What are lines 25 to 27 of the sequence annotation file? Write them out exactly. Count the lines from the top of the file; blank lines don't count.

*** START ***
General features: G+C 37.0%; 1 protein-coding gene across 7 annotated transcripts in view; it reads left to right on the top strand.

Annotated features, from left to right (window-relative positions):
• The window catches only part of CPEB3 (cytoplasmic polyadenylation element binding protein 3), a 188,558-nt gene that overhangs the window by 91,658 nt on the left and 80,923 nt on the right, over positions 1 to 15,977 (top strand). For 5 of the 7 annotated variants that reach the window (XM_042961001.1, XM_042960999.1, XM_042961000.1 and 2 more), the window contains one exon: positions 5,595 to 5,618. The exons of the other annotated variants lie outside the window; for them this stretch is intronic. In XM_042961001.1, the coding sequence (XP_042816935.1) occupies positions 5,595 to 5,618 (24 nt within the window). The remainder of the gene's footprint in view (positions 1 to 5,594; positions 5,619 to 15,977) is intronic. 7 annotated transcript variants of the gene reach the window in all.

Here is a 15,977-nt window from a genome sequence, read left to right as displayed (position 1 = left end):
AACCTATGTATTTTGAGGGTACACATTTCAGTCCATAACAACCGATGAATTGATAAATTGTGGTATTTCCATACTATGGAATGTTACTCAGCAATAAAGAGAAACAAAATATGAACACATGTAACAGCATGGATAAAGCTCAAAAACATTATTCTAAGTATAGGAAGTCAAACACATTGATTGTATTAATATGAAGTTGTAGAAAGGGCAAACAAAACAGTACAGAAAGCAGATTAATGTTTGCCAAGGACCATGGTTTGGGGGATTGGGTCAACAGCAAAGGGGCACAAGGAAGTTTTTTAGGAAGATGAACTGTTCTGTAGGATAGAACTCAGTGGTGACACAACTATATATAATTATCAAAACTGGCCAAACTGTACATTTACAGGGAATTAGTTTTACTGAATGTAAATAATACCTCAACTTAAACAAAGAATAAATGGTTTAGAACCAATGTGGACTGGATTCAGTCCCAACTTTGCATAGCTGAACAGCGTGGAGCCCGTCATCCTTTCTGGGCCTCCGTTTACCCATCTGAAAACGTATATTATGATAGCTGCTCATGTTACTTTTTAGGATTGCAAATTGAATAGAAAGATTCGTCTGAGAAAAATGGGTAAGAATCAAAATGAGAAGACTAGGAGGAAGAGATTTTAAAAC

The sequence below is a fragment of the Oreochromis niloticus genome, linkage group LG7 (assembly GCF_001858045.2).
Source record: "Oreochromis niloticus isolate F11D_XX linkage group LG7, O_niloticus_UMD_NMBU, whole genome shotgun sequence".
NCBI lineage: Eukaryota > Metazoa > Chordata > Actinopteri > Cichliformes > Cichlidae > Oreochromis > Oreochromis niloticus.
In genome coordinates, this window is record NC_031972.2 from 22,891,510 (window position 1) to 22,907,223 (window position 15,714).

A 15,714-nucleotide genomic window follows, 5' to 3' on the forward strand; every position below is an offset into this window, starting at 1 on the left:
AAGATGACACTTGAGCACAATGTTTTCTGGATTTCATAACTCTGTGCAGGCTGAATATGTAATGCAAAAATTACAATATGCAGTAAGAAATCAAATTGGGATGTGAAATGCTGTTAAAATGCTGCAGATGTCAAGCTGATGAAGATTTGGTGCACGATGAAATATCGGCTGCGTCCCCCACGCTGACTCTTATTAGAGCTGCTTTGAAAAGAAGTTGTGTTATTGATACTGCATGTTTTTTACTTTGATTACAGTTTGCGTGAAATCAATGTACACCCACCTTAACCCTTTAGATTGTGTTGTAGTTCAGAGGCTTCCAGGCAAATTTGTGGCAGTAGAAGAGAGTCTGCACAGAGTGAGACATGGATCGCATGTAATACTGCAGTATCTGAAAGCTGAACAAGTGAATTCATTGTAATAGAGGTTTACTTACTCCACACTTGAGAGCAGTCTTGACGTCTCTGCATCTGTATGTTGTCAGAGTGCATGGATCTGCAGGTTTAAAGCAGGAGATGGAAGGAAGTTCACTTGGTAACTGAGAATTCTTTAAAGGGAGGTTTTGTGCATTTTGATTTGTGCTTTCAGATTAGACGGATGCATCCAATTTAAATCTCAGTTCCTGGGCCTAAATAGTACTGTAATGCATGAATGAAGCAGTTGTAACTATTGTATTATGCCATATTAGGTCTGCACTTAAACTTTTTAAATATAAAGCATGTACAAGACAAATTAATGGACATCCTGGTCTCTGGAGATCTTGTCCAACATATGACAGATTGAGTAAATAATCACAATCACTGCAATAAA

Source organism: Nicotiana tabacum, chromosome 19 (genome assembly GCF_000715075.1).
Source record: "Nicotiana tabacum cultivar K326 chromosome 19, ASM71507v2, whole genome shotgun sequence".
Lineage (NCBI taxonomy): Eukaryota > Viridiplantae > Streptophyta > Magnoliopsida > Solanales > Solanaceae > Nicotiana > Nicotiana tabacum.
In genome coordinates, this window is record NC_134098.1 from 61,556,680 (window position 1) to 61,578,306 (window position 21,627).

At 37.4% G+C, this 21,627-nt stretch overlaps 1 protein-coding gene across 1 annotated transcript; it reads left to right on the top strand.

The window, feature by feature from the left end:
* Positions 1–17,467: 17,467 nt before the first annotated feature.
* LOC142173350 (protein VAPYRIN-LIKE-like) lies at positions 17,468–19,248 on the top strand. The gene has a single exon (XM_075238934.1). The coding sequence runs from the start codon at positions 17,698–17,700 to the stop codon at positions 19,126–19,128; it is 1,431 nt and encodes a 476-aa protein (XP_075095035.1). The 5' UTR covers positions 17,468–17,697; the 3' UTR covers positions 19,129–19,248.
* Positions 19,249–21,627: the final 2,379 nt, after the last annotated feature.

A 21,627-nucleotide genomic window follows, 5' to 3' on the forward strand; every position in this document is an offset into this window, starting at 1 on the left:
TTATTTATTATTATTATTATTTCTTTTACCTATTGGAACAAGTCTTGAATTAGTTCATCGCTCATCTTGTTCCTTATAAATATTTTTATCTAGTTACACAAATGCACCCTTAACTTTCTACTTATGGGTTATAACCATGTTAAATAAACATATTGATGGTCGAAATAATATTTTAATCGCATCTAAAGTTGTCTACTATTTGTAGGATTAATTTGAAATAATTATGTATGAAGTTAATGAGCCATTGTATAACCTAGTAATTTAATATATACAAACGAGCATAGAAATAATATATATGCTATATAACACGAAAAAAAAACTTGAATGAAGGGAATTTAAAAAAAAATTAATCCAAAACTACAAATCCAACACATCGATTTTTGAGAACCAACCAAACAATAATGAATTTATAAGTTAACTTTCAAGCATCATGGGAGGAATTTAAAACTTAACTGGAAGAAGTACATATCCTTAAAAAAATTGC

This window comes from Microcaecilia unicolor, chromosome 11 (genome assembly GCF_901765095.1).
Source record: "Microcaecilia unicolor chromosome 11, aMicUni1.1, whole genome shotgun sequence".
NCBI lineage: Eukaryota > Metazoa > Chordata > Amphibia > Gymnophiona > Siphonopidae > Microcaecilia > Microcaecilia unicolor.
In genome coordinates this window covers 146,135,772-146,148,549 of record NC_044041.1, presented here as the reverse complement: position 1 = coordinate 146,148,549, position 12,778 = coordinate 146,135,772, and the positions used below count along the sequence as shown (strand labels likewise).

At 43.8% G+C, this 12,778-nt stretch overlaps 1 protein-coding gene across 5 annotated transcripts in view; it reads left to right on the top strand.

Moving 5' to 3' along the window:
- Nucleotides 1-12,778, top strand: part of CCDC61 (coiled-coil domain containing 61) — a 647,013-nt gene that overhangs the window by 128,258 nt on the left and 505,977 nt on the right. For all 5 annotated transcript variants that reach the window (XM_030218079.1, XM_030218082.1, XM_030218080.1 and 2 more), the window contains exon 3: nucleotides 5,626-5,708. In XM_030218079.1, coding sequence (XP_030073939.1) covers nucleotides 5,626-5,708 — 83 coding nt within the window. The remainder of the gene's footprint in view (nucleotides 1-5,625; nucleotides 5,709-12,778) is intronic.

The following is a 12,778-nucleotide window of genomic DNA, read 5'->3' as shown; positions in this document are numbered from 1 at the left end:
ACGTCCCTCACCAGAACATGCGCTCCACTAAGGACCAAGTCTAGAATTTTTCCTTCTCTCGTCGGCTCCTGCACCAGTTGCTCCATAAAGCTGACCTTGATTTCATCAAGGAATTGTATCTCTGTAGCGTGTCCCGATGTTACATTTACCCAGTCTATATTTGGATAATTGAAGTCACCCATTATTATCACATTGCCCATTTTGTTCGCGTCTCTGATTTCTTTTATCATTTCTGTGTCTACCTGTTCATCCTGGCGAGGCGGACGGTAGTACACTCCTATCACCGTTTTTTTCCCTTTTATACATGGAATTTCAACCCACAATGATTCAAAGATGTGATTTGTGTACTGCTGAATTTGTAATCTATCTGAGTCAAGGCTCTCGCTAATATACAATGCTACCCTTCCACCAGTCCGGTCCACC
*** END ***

NCBI lineage: Eukaryota > Metazoa > Chordata > Amphibia > Gymnophiona > Siphonopidae > Microcaecilia > Microcaecilia unicolor.
In genome coordinates this window covers 146,135,772-146,148,549 of record NC_044041.1, presented here as the reverse complement: position 1 = coordinate 146,148,549, position 12,778 = coordinate 146,135,772, and the positions used below count along the sequence as shown (strand labels likewise).

At 43.8% G+C, this 12,778-nt stretch overlaps 1 protein-coding gene across 5 annotated transcripts in view; it reads left to right on the top strand.